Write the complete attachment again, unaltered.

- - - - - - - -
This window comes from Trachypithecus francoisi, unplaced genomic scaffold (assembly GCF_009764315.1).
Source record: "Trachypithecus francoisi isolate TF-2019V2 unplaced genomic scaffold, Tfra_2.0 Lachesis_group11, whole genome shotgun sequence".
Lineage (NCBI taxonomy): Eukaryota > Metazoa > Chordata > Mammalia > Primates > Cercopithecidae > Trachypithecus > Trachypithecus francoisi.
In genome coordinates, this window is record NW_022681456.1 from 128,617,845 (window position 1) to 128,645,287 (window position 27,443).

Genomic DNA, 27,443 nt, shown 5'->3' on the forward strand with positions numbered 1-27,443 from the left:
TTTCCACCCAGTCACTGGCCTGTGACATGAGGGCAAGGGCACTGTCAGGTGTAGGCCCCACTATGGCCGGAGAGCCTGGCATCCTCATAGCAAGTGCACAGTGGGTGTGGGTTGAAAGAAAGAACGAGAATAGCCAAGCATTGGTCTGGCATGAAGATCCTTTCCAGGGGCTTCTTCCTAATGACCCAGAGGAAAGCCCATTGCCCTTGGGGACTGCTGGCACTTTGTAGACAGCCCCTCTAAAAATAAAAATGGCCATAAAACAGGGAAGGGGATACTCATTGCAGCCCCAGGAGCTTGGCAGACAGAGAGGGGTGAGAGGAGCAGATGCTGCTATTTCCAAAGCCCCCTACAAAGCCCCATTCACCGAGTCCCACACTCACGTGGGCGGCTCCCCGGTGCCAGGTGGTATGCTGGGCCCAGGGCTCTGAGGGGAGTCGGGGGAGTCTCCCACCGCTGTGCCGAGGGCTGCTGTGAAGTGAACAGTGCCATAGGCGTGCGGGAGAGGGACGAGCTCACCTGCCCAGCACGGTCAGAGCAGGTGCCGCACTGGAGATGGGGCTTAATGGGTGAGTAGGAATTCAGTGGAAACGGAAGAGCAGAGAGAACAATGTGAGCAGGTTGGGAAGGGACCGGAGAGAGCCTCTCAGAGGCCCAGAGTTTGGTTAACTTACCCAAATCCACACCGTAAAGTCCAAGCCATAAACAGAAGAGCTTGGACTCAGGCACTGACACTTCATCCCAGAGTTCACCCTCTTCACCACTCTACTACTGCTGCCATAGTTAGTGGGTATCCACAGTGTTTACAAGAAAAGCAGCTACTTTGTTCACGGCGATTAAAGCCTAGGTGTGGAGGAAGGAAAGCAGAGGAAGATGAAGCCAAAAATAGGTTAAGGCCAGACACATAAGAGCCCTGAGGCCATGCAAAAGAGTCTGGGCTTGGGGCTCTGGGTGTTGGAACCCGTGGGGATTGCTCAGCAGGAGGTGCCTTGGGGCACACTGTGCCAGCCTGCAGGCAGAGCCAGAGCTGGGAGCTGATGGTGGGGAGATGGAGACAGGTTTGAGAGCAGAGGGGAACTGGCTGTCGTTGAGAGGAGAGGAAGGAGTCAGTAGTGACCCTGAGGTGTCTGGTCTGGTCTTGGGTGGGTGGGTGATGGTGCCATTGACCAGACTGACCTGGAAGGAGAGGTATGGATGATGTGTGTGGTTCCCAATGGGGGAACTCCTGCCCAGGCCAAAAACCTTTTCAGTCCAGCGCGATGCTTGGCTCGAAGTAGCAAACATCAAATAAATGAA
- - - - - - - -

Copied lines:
This window comes from Trachypithecus francoisi, unplaced genomic scaffold (assembly GCF_009764315.1).
Source record: "Trachypithecus francoisi isolate TF-2019V2 unplaced genomic scaffold, Tfra_2.0 Lachesis_group11, whole genome shotgun sequence".
Lineage (NCBI taxonomy): Eukaryota > Metazoa > Chordata > Mammalia > Primates > Cercopithecidae > Trachypithecus > Trachypithecus francoisi.
In genome coordinates, this window is record NW_022681456.1 from 128,617,845 (window position 1) to 128,645,287 (window position 27,443).

Genomic DNA, 27,443 nt, shown 5'->3' on the forward strand with positions numbered 1-27,443 from the left:
TTTCCACCCAGTCACTGGCCTGTGACATGAGGGCAAGGGCACTGTCAGGTGTAGGCCCCACTATGGCCGGAGAGCCTGGCATCCTCATAGCAAGTGCACAGTGGGTGTGGGTTGAAAGAAAGAACGAGAATAGCCAAGCATTGGTCTGGCATGAAGATCCTTTCCAGGGGCTTCTTCCTAATGACCCAGAGGAAAGCCCATTGCCCTTGGGGACTGCTGGCACTTTGTAGACAGCCCCTCTAAAAATAAAAATGGCCATAAAACAGGGAAGGGGATACTCATTGCAGCCCCAGGAGCTTGGCAGACAGAGAGGGGTGAGAGGAGCAGATGCTGCTATTTCCAAAGCCCCCTACAAAGCCCCATTCACCGAGTCCCACACTCACGTGGGCGGCTCCCCGGTGCCAGGTGGTATGCTGGGCCCAGGGCTCTGAGGGGAGTCGGGGGAGTCTCCCACCGCTGTGCCGAGGGCTGCTGTGAAGTGAACAGTGCCATAGGCGTGCGGGAGAGGGACGAGCTCACCTGCCCAGCACGGTCAGAGCAGGTGCCGCACTGGAGATGGGGCTTAATGGGTGAGTAGGAATTCAGTGGAAACGGAAGAGCAGAGAGAACAATGTGAGCAGGTTGGGAAGGGACCGGAGAGAGCCTCTCAGAGGCCCAGAGTTTGGTTAACTTACCCAAATCCACACCGTAAAGTCCAAGCCATAAACAGAAGAGCTTGGACTCAGGCACTGACACTTCATCCCAGAGTTCACCCTCTTCACCACTCTACTACTGCTGCCATAGTTAGTGGGTATCCACAGTGTTTACAAGAAAAGCAGCTACTTTGTTCACGGCGATTAAAGCCTAGGTGTGGAGGAAGGAAAGCAGAGGAAGATGAAGCCAAAAATAGGTTAAGGCCAGACACATAAGAGCCCTGAGGCCATGCAAAAGAGTCTGGGCTTGGGGCTCTGGGTGTTGGAACCCGTGGGGATTGCTCAGCAGGAGGTGCCTTGGGGCACACTGTGCCAGCCTGCAGGCAGAGCCAGAGCTGGGAGCTGATGGTGGGGAGATGGAGACAGGTTTGAGAGCAGAGGGGAACTGGCTGTCGTTGAGAGGAGAGGAAGGAGTCAGTAGTGACCCTGAGGTGTCTGGTCTGGTCTTGGGTGGGTGGGTGATGGTGCCATTGACCAGACTGACCTGGAAGGAGAGGTATGGATGATGTGTGTGGTTCCCAATGGGGGAACTCCTGCCCAGGCCAAAAACCTTTTCAGTCCAGCGCGATGCTTGGCTCGAAGTAGCAAACATCAAATAAATGAA